2012 First Quarter Commentary
ByFranco Seguso
April 2012

ECB jumps on the monetization bandwagon

Asset markets took an extensive vacation from economic reality in the first quarter, posting one of their best quarterly performances since the mighty 1998, although lacking in trading volumes. Never before has economic stagnation and festering credit problems felt so good with P/E expanding into an earning contraction.

The quarter modest and strangely solitary upswing in US economic activity was skewed by extremely favorable seasonal adjustments due to the warmest winter in recorded history (since 1895) as average temperatures have been running 20% above normal seasonal patterns. While official unemployment is back to 8.2%, people are falling off like flies from the labor participation pool (the denominator) to join the ranks of discourage workers or to collect disability benefits (at record high). This weather/seasonal adjustment anomaly seems to have caused several US data contradictions. Something clearly does not add up, or seems at least unsustainable, in this star and stripes recovery story. (more)

Commentary: Second quarter
by Franco Seguso,

June 2012

Eurozone front and center an incredibly complex crisis

First we were served an alphabet soup of acronyms (TARP, QE, SMP, ELA, TARGET-2, LTRO, EFSF, ESM) whereas now we are treated to verbal contortions: Eurobond stands for Eurobund, austerity in French means “spending a lesser amount of of other people money”, structural reform in Italian stands for ‘tomorrow’, growth in southern Europe means ‘Angela treat’, voluntary restructuring in Greek means ‘subordination of private investors’  while in Spanish ‘cooking bank books’ is called dynamic provisioning and limited financial support for banks stands in lieu and place of ‘country bailout’. All this would be farcical if not for the dreadful economic reality. (more)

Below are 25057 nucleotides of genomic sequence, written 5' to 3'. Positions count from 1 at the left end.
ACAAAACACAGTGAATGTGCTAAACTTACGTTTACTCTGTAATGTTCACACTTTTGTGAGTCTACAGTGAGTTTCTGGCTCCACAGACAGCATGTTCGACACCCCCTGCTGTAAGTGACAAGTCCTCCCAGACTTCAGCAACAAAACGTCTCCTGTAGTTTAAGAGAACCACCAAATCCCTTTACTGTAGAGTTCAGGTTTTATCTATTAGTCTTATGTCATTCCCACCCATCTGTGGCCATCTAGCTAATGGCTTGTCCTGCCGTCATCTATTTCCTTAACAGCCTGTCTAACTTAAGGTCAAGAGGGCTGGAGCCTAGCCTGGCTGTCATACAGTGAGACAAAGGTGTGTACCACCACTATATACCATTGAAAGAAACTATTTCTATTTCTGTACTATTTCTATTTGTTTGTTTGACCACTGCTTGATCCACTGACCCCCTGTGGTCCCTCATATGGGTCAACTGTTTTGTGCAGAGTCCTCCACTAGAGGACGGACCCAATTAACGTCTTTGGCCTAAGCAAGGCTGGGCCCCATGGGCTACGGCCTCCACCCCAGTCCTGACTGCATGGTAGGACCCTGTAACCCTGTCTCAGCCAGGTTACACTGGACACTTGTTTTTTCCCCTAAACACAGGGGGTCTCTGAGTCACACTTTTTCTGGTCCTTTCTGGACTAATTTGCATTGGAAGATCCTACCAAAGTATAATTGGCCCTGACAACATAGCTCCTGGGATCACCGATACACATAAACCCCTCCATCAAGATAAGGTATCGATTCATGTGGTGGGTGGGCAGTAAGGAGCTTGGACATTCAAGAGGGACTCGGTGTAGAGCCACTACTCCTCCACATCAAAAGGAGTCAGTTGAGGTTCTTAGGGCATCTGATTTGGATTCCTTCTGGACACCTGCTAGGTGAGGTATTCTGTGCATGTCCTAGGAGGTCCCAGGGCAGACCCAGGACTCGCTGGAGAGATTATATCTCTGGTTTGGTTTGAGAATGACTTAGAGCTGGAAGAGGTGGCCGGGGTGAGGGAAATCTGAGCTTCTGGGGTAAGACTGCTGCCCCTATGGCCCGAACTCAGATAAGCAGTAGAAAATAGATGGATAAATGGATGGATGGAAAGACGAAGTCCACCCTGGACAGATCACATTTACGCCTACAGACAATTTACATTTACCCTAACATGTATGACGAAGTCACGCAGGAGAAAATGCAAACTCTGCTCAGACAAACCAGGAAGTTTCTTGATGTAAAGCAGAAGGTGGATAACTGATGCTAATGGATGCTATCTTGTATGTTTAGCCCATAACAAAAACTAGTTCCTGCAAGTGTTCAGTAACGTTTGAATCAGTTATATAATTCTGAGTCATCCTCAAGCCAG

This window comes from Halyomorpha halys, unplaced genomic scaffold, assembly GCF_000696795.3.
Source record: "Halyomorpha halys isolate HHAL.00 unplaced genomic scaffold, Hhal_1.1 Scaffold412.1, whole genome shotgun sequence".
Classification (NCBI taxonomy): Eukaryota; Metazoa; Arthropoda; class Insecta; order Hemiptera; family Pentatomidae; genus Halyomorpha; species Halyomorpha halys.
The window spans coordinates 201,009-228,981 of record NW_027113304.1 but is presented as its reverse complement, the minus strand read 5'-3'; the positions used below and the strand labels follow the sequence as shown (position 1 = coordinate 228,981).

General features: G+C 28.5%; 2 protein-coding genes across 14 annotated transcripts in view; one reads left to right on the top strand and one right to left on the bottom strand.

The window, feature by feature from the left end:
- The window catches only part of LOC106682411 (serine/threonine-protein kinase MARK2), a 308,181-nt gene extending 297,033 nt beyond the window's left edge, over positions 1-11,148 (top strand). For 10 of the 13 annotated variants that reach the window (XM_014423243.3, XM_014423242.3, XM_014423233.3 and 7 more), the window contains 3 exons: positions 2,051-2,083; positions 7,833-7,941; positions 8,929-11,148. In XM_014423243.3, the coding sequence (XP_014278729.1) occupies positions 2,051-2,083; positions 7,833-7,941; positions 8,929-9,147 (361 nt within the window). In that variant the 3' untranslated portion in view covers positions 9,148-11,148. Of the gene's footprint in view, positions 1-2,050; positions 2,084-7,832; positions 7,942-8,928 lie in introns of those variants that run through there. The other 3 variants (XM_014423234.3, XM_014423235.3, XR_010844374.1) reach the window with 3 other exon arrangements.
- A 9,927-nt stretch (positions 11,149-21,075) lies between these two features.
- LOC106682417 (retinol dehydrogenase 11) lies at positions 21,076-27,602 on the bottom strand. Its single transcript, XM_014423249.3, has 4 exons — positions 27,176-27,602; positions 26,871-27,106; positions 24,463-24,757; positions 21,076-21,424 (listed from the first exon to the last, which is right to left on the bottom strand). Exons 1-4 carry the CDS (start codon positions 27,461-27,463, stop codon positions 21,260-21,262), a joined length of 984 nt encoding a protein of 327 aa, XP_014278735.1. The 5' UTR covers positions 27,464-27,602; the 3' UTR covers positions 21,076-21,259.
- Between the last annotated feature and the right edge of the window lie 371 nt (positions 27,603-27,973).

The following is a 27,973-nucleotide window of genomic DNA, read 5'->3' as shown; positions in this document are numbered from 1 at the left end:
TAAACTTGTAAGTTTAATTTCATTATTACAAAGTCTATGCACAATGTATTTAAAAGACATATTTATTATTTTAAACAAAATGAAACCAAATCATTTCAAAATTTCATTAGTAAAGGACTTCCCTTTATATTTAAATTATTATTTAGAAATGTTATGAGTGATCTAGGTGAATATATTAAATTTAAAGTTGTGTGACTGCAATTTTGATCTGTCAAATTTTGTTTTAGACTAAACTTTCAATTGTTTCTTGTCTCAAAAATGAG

Commentary: third quarter
by Franco Seguso,

September 2012

Recession fuels monetary reflation

The third quarter perfectly epitomizes a growing disconnect between financial markets and underlying economies, between policy-makers and society at large or the famed divide between Wall Street and Main Street; could it be that Monsieur Market and Madame Economy are divorcing, the former bubbled-up by central bank perfusions, the latter depressed by revenue and productivity leakages? (more)


Annual commentary 2012:
by Franco Seguso,

December 2012

Muddle through year…

2012 will go into the annals as a good year for investors with almost all asset classes logging fairly decent gains despite sharply lower growth than anticipated. Annals will also record one of the most turbulent macro-economic year since the crisis of 2008, a year of deepening recession in Europe and Japan, stagnation in the US and low growth in the rest of the world. Global macro-economic conditions remain extremely fragile in a context of a world buried under a pyramid of debt.